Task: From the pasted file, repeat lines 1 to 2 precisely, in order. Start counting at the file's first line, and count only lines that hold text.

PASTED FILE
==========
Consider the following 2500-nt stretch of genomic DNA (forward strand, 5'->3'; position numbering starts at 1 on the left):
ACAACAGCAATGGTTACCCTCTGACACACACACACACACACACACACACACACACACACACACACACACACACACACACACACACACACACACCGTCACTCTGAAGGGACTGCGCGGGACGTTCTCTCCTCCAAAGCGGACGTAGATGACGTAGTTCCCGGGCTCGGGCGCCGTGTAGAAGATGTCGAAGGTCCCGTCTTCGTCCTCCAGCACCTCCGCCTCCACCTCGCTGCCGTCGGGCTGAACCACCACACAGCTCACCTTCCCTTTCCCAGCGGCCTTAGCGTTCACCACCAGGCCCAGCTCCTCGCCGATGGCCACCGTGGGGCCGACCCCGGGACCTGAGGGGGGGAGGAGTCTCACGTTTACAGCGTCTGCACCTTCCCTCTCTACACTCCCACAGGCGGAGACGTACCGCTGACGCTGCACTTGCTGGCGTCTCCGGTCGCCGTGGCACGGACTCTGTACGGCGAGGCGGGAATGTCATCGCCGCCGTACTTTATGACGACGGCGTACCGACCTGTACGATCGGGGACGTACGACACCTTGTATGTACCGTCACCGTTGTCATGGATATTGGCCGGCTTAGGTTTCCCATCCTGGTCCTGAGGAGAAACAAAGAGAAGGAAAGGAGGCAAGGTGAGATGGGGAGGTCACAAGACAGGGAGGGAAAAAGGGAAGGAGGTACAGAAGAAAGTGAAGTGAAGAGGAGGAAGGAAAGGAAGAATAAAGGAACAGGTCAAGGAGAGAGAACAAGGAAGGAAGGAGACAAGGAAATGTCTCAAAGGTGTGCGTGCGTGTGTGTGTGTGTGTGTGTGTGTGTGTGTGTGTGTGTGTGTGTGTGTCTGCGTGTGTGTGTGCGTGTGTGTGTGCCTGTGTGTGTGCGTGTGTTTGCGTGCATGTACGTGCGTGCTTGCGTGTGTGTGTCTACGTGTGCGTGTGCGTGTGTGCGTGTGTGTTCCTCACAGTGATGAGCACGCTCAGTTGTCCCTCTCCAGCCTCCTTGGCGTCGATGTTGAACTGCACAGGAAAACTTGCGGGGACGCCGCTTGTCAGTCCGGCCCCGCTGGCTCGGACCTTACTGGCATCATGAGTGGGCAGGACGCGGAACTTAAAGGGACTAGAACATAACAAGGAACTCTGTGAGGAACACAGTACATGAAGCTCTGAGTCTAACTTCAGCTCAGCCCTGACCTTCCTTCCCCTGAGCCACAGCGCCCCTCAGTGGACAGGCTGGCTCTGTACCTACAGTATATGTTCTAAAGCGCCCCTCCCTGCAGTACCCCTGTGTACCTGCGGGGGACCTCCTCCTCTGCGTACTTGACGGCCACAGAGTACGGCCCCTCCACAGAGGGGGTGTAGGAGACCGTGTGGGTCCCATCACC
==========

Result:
Consider the following 2500-nt stretch of genomic DNA (forward strand, 5'->3'; position numbering starts at 1 on the left):
ACAACAGCAATGGTTACCCTCTGACACACACACACACACACACACACACACACACACACACACACACACACACACACACACACACACACACACCGTCACTCTGAAGGGACTGCGCGGGACGTTCTCTCCTCCAAAGCGGACGTAGATGACGTAGTTCCCGGGCTCGGGCGCCGTGTAGAAGATGTCGAAGGTCCCGTCTTCGTCCTCCAGCACCTCCGCCTCCACCTCGCTGCCGTCGGGCTGAACCACCACACAGCTCACCTTCCCTTTCCCAGCGGCCTTAGCGTTCACCACCAGGCCCAGCTCCTCGCCGATGGCCACCGTGGGGCCGACCCCGGGACCTGAGGGGGGGAGGAGTCTCACGTTTACAGCGTCTGCACCTTCCCTCTCTACACTCCCACAGGCGGAGACGTACCGCTGACGCTGCACTTGCTGGCGTCTCCGGTCGCCGTGGCACGGACTCTGTACGGCGAGGCGGGAATGTCATCGCCGCCGTACTTTATGACGACGGCGTACCGACCTGTACGATCGGGGACGTACGACACCTTGTATGTACCGTCACCGTTGTCATGGATATTGGCCGGCTTAGGTTTCCCATCCTGGTCCTGAGGAGAAACAAAGAGAAGGAAAGGAGGCAAGGTGAGATGGGGAGGTCACAAGACAGGGAGGGAAAAAGGGAAGGAGGTACAGAAGAAAGTGAAGTGAAGAGGAGGAAGGAAAGGAAGAATAAAGGAACAGGTCAAGGAGAGAGAACAAGGAAGGAAGGAGACAAGGAAATGTCTCAAAGGTGTGCGTGCGTGTGTGTGTGTGTGTGTGTGTGTGTGTGTGTGTGTGTGTGTGTGTGTCTGCGTGTGTGTGTGCGTGTGTGTGTGCCTGTGTGTGTGCGTGTGTTTGCGTGCATGTACGTGCGTGCTTGCGTGTGTGTGTCTACGTGTGCGTGTGCGTGTGTGCGTGTGTGTTCCTCACAGTGATGAGCACGCTCAGTTGTCCCTCTCCAGCCTCCTTGGCGTCGATGTTGAACTGCACAGGAAAACTTGCGGGGACGCCGCTTGTCAGTCCGGCCCCGCTGGCTCGGACCTTACTGGCATCATGAGTGGGCAGGACGCGGAACTTAAAGGGACTAGAACATAACAAGGAACTCTGTGAGGAACACAGTACATGAAGCTCTGAGTCTAACTTCAGCTCAGCCCTGACCTTCCTTCCCCTGAGCCACAGCGCCCCTCAGTGGACAGGCTGGCTCTGTACCTACAGTATATGTTCTAAAGCGCCCCTCCCTGCAGTACCCCTGTGTACCTGCGGGGGACCTCCTCCTCTGCGTACTTGACGGCCACAGAGTACGGCCCCTCCACAGAGGGGGTGTAGGAGACCGTGTGGGTCCCATCACC